With access to a diverse range of sectors and projects, the electrical industry has long enjoyed a broad range of career paths. When talking about advancement, the discussion often centres on ‘conventional’ pathways leading into management roles or business ownership. A lesser-known option is the role of Industry Instructor, an attractive alternative that enables electricians to teach the next generation of apprentices, while continuing to advance their career.
We were pleased to speak to Michael Tomic, an instructor at the College of Electrical Training (CET), to gain his insights and experiences of this worthwhile career option.
After completing his apprenticeship, Michael started his career in the industrial sector, working in mine site construction and maintenance. “From there I spent some time in Indonesia, where I met my wife, and we lived in Bali for several years,” said Michael.
“I got a fly in-fly out role with Downer, working on the Wheatstone LNG project. After a while the four and one swings started to take their toll, so I took six months off to spend some time with my family, before transitioning to life in Perth.”
Perth offered Michael a new set of opportunities, taking him into roles working on stand-alone power systems and power systems for communications equipment. For several years, he was involved in commissioning, quality control and assurance, as well as building the systems themselves.
When spinal surgery made it difficult for Michael to work on the tools, he started looking at other options.
“I realised I needed to come up with a plan and find a job that was less labour intensive. When I saw CET advertising for an instructor, I decided to give it a go. I haven’t looked back since then.”
Moving off the tools and into the classroom was a bit daunting at first.
“This is the first job I’ve had, where I had no practical experience before I started,” said Michael. “I was worried, wondering if I’d made the right move, but settled in quickly. As part of my induction, CET placed me with another instructor for a couple of weeks, which got me off the ground. Then I went for a two-week training course to complete my Certificate IV in Training and Assessment. I wanted to get the qualification finished, so that I could focus on what I needed to do for my students.”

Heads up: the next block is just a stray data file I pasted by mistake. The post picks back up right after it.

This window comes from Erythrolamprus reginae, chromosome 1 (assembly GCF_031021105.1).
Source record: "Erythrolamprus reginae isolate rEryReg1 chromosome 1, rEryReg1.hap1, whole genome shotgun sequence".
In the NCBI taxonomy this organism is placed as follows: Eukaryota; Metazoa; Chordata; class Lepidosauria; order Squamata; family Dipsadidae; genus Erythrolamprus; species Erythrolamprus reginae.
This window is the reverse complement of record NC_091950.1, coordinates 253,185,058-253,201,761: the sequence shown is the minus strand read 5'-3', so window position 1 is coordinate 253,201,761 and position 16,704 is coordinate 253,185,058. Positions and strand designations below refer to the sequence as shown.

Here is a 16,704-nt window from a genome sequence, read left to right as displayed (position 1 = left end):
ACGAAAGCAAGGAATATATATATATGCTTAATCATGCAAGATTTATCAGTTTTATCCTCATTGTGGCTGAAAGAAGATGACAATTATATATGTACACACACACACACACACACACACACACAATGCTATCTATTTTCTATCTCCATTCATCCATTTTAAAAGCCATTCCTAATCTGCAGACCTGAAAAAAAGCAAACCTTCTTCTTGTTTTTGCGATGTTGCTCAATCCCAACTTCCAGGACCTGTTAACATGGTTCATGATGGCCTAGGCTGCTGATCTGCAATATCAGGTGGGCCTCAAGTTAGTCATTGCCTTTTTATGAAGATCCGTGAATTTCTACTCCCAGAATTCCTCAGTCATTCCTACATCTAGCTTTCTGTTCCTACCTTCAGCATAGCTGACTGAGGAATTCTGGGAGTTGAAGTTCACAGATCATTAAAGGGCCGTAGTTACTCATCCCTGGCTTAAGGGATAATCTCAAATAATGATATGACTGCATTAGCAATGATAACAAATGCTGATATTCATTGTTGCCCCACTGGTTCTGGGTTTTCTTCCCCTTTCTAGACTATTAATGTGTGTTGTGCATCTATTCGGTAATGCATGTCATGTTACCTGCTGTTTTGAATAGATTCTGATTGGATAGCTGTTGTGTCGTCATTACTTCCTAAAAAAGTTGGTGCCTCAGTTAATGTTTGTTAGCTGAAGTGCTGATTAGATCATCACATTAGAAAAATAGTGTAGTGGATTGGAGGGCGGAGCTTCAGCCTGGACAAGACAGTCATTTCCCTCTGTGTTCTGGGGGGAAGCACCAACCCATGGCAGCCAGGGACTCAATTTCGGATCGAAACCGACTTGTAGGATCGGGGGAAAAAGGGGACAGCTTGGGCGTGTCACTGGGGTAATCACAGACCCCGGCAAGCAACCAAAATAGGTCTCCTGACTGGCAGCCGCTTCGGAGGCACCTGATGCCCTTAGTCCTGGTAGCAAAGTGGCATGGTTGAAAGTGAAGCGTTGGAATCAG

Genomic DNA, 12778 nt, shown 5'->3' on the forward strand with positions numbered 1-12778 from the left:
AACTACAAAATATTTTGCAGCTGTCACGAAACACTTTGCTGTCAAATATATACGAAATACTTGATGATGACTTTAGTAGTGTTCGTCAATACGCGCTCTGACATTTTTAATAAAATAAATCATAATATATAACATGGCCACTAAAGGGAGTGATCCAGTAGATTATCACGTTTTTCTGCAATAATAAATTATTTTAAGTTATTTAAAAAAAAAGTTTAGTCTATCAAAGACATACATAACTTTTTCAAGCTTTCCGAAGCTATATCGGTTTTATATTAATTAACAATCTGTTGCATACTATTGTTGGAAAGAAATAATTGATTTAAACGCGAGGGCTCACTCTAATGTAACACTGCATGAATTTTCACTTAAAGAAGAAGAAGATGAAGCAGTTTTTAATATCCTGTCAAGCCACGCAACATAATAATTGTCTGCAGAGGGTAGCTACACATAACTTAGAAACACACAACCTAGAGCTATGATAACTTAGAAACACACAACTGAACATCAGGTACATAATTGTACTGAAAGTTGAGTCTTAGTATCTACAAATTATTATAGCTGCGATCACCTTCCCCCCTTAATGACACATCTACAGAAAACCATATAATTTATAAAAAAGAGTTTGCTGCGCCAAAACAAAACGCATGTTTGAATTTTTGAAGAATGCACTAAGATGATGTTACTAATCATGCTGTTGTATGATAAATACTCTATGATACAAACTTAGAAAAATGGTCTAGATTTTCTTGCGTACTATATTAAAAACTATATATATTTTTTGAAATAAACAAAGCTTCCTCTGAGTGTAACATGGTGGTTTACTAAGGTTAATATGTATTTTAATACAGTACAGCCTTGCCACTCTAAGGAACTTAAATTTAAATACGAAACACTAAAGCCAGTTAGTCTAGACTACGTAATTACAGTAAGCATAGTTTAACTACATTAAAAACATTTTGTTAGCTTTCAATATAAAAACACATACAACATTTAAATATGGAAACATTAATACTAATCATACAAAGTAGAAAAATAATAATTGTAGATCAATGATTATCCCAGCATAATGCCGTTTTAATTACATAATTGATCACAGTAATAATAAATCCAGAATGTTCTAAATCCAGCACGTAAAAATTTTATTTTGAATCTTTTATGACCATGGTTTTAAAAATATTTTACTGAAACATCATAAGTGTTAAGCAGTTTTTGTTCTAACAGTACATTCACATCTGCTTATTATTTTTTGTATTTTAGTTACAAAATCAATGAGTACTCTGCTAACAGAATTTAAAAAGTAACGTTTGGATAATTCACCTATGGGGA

“Before my initial classes, I was nervous - was I going to know everything that I needed to know?” said Michael. “But it was fine. Working at CET is like being part of an industry encyclopedia – a human one. Everyone is so knowledgeable. If you don’t know something, there is always someone who can help.”
While it wasn’t part of Michael’s original career plan, becoming an instructor has proven to be a rewarding career choice.
“I’m learning new things every day,” explained Michael. “It’s a great feeling to go home, knowing something new, that I didn’t know when I woke up. That didn’t happen in my old job, where I was focused in one specific area.”
“Teaching is a rewarding responsibility. My students all learn differently. Some want to sit on their phone all day as they can pass the tests without any problems. Then you get those students who give you all their attention, but for whatever reason, it just doesn’t make sense to them. As an instructor, I’m constantly adapting, identifying who needs help and being creative in finding ways to engage them. I get a lot of satisfaction from seeing my students progress.”
Industry instructors’ key function is to help students understand and prepare for real-world experiences, by sharing their knowledge and expertise.
“As an instructor, you get thrown into all sorts of topics, and you have to pass that knowledge on to someone else. It’s not a job that you walk into and replicate the same thing each day,” said Michael. “Instructing is a constantly changing environment. My students all come from different industries. In some cases, they work in sectors I haven’t worked in, or haven’t been in for some time.”
“We have very open discussions that harness everyone’s knowledge. The reality is that I’m not always the right person in the room, and as an instructor, you have to be able to accept that. You can’t assume you have all the answers. I draw on my students’ knowledge as much as my own.”
“Becoming an instructor at CET was the right move for me. I enjoy passing on my skills and knowledge, and hope it helps my students have a career path that is as varied and satisfying as mine has been.”
If you’re looking for an alternative career, a competitive salary and most importantly job satisfaction, an instructing role might be the right move for you. Industry instructing offers full time and part time options, as well as the opportunity to combine instructing with being on the tools.
For more information on the opportunities available at CET, visit our CET Careers page.